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Sugar and amino acid preference in the black garden ant Lasius niger (L.)

Madsen, Natalia E.L., Sørensen, Peter B., Offenberg, Joachim
Journal of insect physiology 2017 v.100 pp. 140-145
Homoptera, Lasius niger, amino acids, attractants, crops, honeydew, ingredients, insect physiology, monosaccharides, mutualism, pests, protein sources, sucrose, trisaccharides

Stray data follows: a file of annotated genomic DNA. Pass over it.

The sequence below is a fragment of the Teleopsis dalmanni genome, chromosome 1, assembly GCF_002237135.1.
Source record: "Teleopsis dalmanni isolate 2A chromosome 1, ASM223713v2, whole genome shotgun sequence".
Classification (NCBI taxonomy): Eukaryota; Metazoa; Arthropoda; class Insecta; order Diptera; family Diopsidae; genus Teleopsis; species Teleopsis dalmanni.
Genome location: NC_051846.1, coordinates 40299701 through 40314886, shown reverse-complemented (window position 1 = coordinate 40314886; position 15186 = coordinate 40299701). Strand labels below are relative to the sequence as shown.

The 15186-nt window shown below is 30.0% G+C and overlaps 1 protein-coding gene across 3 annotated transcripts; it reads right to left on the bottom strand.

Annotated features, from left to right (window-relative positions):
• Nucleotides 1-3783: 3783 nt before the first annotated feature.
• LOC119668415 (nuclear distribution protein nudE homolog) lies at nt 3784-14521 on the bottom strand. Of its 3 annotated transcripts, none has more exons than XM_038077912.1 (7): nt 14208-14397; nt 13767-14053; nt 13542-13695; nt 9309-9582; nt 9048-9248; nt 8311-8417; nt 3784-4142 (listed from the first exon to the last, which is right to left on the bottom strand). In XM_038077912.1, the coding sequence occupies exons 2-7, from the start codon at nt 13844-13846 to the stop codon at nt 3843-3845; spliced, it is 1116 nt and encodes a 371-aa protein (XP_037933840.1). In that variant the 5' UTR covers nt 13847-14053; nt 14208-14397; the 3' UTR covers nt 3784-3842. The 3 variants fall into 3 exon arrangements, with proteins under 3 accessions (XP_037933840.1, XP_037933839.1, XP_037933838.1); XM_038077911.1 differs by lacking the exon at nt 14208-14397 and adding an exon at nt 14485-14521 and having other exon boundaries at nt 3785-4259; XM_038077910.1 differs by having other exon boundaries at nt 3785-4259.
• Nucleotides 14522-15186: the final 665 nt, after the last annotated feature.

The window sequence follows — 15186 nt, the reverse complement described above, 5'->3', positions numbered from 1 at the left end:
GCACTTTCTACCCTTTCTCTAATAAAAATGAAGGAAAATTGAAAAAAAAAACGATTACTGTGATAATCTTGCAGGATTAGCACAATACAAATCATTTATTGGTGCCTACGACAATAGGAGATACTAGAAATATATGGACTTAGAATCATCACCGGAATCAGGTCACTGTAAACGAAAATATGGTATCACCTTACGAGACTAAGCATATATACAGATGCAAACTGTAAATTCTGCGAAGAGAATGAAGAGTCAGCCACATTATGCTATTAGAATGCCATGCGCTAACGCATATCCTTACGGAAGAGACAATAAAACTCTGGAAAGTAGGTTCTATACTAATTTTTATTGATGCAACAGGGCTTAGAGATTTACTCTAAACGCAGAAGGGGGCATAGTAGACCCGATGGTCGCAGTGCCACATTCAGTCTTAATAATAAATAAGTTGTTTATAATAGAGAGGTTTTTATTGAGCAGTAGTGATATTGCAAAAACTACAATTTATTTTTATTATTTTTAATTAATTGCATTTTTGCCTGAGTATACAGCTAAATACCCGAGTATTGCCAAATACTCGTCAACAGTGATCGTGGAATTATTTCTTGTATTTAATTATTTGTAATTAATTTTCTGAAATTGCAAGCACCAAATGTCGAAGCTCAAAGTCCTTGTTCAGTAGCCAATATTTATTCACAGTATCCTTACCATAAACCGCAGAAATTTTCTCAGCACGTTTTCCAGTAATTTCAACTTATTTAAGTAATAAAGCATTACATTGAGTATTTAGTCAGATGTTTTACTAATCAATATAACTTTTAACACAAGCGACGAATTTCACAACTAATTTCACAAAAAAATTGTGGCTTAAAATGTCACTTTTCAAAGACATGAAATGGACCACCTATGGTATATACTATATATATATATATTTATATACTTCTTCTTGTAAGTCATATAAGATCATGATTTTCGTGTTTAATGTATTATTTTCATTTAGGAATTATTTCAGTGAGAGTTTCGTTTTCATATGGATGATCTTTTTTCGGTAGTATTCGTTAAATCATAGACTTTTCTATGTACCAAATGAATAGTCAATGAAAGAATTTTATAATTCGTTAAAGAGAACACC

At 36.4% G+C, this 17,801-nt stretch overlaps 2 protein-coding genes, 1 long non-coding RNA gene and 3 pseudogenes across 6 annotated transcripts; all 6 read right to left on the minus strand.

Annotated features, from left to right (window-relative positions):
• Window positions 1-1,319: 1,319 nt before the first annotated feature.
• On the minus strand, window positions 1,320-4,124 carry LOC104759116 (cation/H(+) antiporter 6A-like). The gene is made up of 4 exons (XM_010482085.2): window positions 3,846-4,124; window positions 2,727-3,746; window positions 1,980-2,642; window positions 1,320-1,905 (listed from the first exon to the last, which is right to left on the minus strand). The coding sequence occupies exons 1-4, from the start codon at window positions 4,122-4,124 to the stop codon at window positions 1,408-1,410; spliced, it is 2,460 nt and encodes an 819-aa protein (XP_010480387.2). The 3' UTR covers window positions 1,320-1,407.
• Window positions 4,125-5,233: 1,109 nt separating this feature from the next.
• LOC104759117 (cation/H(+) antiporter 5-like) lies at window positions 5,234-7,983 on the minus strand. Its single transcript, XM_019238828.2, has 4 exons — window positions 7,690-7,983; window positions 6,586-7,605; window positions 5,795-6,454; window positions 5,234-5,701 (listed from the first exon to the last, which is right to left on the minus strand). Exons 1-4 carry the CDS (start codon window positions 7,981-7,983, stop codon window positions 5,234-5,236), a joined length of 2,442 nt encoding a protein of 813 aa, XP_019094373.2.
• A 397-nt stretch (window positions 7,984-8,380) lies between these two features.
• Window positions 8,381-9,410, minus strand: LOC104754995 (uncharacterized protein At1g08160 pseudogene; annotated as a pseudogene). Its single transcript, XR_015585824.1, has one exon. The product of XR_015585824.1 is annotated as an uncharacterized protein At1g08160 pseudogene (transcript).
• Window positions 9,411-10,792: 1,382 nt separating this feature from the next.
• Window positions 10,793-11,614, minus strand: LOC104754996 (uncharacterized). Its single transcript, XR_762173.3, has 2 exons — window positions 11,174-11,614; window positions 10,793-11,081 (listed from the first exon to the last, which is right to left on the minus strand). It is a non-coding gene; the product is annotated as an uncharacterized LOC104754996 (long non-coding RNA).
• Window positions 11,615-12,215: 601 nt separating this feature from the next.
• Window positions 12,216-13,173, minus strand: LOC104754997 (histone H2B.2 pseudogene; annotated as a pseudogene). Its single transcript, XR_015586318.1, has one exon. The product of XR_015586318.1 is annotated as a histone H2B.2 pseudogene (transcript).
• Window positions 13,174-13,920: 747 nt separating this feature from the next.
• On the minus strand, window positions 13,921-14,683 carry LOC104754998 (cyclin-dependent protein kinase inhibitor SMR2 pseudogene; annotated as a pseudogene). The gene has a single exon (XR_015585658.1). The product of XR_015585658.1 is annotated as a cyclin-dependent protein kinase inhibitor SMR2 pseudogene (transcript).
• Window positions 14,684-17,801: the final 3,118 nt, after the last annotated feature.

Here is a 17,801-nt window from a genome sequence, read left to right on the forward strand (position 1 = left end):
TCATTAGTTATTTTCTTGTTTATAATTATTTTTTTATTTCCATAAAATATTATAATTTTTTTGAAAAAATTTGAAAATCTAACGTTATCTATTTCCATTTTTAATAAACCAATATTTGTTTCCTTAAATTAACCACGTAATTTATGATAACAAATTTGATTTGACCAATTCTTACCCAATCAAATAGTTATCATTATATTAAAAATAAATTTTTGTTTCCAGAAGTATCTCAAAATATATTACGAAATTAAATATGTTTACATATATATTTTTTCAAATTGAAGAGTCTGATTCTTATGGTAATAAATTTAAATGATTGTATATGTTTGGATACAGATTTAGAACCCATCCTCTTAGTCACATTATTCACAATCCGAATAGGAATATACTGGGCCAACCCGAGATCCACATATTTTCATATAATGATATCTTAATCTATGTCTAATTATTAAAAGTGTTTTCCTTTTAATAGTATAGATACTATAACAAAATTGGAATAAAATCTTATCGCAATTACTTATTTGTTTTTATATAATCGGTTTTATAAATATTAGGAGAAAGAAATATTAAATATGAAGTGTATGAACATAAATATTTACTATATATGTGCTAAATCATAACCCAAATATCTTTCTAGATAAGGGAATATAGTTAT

The mutualistic relationship that the garden ant Lasius niger (L.) establishes with trophobiotic homopterans makes this ant an unwelcome host in commercial crops, as ants improve the survival of homopteran pests from which they collect honeydew as a source of carbohydrates. Because the offering of alternative sugar sources can be used to disrupt this relationship, the present study explored L. niger’s preference towards sugar and amino acid components that may be used in sugar solutions to increase their attractiveness. We tested the ant’s preference between basic sugars (mono- and disaccharides) used as main ingredients and attractants (trisaccharides and amino acid (AA) sources) added to basic sugar in small amounts. Results showed that ants preferred disaccharides over monosaccharides, and that trisaccharides increased the attractiveness of sucrose solutions, albeit not when a protein source was added to the mix. In the case of AA sources, ants preferred components with a more diverse composition. In conclusion, trisaccharides and AA sources can be used to increase the attractiveness of sugar solutions, leading to the development of solutions that when supplied in artificial feeders can out-compete honeydew and disrupt harmful ant-homopteran mutualisms in agriculture.